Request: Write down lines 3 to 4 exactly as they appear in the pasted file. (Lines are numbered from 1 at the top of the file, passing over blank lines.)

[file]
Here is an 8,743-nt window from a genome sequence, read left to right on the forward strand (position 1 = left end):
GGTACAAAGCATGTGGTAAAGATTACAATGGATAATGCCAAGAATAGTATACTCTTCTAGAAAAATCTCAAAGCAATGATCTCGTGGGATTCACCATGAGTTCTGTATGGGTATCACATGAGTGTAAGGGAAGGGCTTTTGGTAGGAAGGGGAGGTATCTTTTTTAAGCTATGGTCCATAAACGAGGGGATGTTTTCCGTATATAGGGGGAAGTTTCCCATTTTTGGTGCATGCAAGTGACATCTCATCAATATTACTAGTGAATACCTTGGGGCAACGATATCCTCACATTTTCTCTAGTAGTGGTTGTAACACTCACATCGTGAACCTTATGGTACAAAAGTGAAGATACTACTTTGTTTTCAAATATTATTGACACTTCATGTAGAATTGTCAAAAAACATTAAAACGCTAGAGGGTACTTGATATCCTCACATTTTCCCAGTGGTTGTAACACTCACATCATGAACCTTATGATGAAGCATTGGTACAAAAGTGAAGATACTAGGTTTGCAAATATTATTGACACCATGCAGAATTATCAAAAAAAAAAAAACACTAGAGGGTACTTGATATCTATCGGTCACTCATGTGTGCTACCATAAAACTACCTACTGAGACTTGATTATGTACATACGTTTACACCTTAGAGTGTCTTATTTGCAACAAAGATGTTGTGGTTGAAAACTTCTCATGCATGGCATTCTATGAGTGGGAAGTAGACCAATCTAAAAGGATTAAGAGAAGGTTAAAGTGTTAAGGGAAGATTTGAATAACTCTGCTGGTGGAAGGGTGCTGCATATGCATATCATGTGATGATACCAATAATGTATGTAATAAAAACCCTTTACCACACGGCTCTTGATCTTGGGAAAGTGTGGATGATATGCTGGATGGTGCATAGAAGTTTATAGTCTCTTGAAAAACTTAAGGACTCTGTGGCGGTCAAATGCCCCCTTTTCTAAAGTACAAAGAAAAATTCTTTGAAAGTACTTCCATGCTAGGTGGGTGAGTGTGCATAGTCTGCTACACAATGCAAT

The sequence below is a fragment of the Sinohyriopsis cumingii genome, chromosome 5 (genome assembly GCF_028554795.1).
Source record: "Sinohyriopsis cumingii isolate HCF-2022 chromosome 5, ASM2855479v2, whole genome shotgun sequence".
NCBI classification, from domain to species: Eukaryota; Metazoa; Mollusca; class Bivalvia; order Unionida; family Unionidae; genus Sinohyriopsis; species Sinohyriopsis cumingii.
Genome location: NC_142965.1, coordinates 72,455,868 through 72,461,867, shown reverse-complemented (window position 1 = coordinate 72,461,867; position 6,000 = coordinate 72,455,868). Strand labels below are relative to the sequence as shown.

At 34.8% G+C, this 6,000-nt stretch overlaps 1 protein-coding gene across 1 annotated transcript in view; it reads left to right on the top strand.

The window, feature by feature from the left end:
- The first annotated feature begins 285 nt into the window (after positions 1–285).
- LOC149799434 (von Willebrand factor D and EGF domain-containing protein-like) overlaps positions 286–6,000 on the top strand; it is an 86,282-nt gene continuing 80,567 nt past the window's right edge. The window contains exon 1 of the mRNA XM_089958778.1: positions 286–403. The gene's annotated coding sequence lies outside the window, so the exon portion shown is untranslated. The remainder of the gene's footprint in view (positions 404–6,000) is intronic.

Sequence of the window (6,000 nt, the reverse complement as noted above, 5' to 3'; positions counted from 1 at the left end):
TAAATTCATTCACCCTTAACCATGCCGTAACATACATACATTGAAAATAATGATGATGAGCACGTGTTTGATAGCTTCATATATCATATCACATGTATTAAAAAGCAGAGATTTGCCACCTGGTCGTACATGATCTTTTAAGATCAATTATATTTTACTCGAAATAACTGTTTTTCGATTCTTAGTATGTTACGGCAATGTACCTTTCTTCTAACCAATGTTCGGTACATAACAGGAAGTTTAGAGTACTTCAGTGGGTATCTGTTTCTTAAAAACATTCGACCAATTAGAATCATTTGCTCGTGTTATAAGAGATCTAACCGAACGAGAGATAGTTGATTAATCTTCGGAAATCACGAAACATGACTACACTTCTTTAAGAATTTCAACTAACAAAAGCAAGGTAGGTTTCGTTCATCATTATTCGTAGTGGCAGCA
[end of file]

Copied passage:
The sequence below is a fragment of the Sinohyriopsis cumingii genome, chromosome 5 (genome assembly GCF_028554795.1).
Source record: "Sinohyriopsis cumingii isolate HCF-2022 chromosome 5, ASM2855479v2, whole genome shotgun sequence".